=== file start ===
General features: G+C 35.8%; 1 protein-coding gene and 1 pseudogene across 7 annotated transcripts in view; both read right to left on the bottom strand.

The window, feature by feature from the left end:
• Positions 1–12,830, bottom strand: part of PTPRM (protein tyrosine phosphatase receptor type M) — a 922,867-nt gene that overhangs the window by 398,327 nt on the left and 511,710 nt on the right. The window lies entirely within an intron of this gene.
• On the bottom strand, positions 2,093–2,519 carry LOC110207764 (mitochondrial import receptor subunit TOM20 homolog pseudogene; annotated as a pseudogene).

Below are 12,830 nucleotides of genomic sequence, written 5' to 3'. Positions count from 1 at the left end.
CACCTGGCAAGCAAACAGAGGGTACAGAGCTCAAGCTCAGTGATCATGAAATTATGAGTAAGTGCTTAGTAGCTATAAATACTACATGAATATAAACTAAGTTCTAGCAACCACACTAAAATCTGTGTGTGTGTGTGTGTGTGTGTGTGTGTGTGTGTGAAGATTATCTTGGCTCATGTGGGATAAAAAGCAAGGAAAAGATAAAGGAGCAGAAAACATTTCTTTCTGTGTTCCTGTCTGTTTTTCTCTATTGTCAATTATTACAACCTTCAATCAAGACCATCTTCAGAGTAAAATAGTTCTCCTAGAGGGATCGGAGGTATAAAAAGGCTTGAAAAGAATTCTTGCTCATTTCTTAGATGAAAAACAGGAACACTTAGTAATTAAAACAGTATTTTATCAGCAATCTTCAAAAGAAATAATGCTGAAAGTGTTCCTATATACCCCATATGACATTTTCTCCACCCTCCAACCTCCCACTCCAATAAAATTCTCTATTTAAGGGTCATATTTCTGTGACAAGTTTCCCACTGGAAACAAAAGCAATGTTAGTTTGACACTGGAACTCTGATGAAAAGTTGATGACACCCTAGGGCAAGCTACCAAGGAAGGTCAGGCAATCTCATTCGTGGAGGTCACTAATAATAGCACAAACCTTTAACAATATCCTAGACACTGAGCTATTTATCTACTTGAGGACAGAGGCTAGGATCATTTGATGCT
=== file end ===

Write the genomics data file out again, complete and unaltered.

General features: G+C 35.8%; 1 protein-coding gene and 1 pseudogene across 7 annotated transcripts in view; both read right to left on the bottom strand.

The window, feature by feature from the left end:
• Positions 1–12,830, bottom strand: part of PTPRM (protein tyrosine phosphatase receptor type M) — a 922,867-nt gene that overhangs the window by 398,327 nt on the left and 511,710 nt on the right. The window lies entirely within an intron of this gene.
• On the bottom strand, positions 2,093–2,519 carry LOC110207764 (mitochondrial import receptor subunit TOM20 homolog pseudogene; annotated as a pseudogene).

Below are 12,830 nucleotides of genomic sequence, written 5' to 3'. Positions count from 1 at the left end.
CACCTGGCAAGCAAACAGAGGGTACAGAGCTCAAGCTCAGTGATCATGAAATTATGAGTAAGTGCTTAGTAGCTATAAATACTACATGAATATAAACTAAGTTCTAGCAACCACACTAAAATCTGTGTGTGTGTGTGTGTGTGTGTGTGTGTGTGTGTGAAGATTATCTTGGCTCATGTGGGATAAAAAGCAAGGAAAAGATAAAGGAGCAGAAAACATTTCTTTCTGTGTTCCTGTCTGTTTTTCTCTATTGTCAATTATTACAACCTTCAATCAAGACCATCTTCAGAGTAAAATAGTTCTCCTAGAGGGATCGGAGGTATAAAAAGGCTTGAAAAGAATTCTTGCTCATTTCTTAGATGAAAAACAGGAACACTTAGTAATTAAAACAGTATTTTATCAGCAATCTTCAAAAGAAATAATGCTGAAAGTGTTCCTATATACCCCATATGACATTTTCTCCACCCTCCAACCTCCCACTCCAATAAAATTCTCTATTTAAGGGTCATATTTCTGTGACAAGTTTCCCACTGGAAACAAAAGCAATGTTAGTTTGACACTGGAACTCTGATGAAAAGTTGATGACACCCTAGGGCAAGCTACCAAGGAAGGTCAGGCAATCTCATTCGTGGAGGTCACTAATAATAGCACAAACCTTTAACAATATCCTAGACACTGAGCTATTTATCTACTTGAGGACAGAGGCTAGGATCATTTGATGCT